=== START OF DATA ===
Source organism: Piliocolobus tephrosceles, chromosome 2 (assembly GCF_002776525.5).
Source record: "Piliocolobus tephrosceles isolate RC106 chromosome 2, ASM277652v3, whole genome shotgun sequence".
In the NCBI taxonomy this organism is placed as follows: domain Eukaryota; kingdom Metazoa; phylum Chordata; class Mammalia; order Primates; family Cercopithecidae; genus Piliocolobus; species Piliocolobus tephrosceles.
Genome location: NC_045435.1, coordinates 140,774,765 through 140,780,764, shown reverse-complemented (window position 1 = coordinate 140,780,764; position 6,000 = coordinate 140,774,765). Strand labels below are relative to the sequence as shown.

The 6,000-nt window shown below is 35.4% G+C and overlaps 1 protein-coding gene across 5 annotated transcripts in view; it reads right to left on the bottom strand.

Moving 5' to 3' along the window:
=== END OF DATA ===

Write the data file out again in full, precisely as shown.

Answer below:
Source organism: Piliocolobus tephrosceles, chromosome 2 (assembly GCF_002776525.5).
Source record: "Piliocolobus tephrosceles isolate RC106 chromosome 2, ASM277652v3, whole genome shotgun sequence".
In the NCBI taxonomy this organism is placed as follows: domain Eukaryota; kingdom Metazoa; phylum Chordata; class Mammalia; order Primates; family Cercopithecidae; genus Piliocolobus; species Piliocolobus tephrosceles.
Genome location: NC_045435.1, coordinates 140,774,765 through 140,780,764, shown reverse-complemented (window position 1 = coordinate 140,780,764; position 6,000 = coordinate 140,774,765). Strand labels below are relative to the sequence as shown.

The 6,000-nt window shown below is 35.4% G+C and overlaps 1 protein-coding gene across 5 annotated transcripts in view; it reads right to left on the bottom strand.

Moving 5' to 3' along the window: